Book: On Writing

As Amy watched the Seahawks decimate the Broncos, I read Stephen King’s On Writing: A Memoir of the Craft. The result – Amy was sad while I was delighted.

King’s book is part memoir, part instructional manual, and part motivational tool. While I read a lot, I rarely read books by writers about writing. However, several people, including Amy, suggested On Writing to me so I kindled it a while ago.

After a long, hot run on the beach in Miami as part of my Boston Marathon training, I took a shower, a nap, and then settled in on the couch. Last week was much too intense for my tastes so I decided to lose myself in a book. This one was at the top of the Kindle queue.

I’ve read a number of King’s books over the years. I wouldn’t consider myself a fanboy, but they almost always capture me. Firestarter remains my favorite, but after watching The Shining recently, I’m going to revisit it, The Stand, and then read Doctor Sleep.

While most of my writing has been non-fiction, an increasing amount of my writing time is being spent on fiction and science fiction. As a reader, I’ve always been completely entranced by science fiction – the good stuff, not the junky stuff – and several of my current writer friends are science fiction writers. I’ve woven this into my work, since much of what I like to invest in could be considered science fiction of “not too long ago.” I’m going deeper into this in several ways, including an upcoming conference at Silicon Flatirons titled SciFi and Entrepreneurship – Is Resistance Futile?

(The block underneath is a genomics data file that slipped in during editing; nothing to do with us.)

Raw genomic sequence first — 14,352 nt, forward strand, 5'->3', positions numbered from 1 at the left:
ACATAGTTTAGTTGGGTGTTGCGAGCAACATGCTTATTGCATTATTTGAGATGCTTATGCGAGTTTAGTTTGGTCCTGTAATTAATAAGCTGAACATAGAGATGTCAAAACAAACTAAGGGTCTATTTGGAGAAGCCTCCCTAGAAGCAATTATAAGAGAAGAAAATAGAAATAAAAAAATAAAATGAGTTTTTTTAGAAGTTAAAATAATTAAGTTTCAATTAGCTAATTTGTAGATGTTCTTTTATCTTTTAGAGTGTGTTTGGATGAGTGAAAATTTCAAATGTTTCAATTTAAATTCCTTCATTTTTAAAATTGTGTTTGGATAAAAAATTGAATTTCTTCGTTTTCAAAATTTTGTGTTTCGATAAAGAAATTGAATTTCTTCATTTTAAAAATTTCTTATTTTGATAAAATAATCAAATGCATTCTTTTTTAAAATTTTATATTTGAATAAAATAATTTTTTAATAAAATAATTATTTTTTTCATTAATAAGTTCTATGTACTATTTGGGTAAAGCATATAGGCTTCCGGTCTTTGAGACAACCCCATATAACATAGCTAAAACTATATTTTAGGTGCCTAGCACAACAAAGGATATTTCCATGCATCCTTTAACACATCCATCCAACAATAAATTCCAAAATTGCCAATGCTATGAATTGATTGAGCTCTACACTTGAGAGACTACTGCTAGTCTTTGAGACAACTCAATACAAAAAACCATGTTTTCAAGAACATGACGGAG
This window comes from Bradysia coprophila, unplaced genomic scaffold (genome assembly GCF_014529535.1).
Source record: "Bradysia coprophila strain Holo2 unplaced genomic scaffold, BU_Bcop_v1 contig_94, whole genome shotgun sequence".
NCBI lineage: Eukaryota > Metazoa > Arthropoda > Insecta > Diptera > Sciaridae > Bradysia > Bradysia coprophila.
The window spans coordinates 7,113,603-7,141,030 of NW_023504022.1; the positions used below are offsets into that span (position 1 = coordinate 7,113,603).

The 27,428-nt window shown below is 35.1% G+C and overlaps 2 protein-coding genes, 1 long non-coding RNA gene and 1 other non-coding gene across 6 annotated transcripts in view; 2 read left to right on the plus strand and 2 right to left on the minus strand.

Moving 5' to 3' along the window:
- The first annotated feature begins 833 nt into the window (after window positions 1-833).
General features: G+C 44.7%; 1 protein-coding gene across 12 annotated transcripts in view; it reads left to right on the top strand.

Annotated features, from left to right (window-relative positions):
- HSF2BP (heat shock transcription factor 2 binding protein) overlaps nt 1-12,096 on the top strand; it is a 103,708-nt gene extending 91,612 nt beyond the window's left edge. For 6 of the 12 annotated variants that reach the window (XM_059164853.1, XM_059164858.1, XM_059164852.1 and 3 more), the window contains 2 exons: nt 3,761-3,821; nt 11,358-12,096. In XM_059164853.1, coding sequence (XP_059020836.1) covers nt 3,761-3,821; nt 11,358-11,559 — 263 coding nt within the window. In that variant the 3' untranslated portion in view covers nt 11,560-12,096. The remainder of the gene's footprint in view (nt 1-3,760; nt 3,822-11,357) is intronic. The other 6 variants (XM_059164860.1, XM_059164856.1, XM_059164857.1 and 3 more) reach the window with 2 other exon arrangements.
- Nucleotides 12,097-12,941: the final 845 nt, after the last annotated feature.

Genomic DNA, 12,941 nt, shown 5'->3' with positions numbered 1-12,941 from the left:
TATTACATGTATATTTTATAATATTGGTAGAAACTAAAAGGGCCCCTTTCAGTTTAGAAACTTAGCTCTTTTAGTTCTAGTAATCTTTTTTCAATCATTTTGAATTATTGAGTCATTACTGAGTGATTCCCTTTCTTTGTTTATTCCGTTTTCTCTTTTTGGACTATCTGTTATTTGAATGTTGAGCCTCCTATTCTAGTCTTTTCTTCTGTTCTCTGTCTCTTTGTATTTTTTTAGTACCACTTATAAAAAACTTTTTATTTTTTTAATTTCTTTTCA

King’s reflections on writing are crisp. His memoir is fascinating and brief enough as to not detract from the instruction manual. The bulk of the book is filled with tools, examples, and stories, which nicely reinforce King’s message, especially to get rid of adverbs. Damn – I suck at that. But I can get better. I know I can.

If you are a writer, do yourself a favor – read King’s On Writing: A Memoir of the Craft. And enjoy all the special bonuses you’ll find.

Congrats to all my Seattle friends. Y’all completely dominated tonight. Damn – there’s another adverb.

  • mjklanac

    I love the vocabulary as your toolbox metaphor.

  • Richard K. Morgan, Altered Carbon is really good sci fi.

  • aaronbrethorst

    I’d have liked more of a contest to be sure. Altered Carbon is a good book. But, being in the middle of re-reading Anathem (for the fourth time), please do that first.

  • RBC

    Thanks Brad! Can I recommend Passage of Power by Robert Caro. Great book on LBJ – looking at his schemes for getting power and how he used it, as well as the transition post-JFK assassination. Might be interesting for your companies in a transition period. In an interview with Kurt Vonnegut, Caro once said: “I was never interested in writing biography just to show the life of a great man,” saying he wanted instead “to use biography as a means of illuminating the times and the great forces that shape the times—particularly political power.”

    • I believe Matt Blumberg and Jeff Epstein recently recommended that book over a dinner discussion about presidents. I’ll have to red it.

      • I still think Caro’s best book is the “The Power Broker.” It covers so many things besides power. If you are builder of anything, this is a must read. I always thought Moses was more like Steve Jobs. They both had a great vision and knew how to get things done.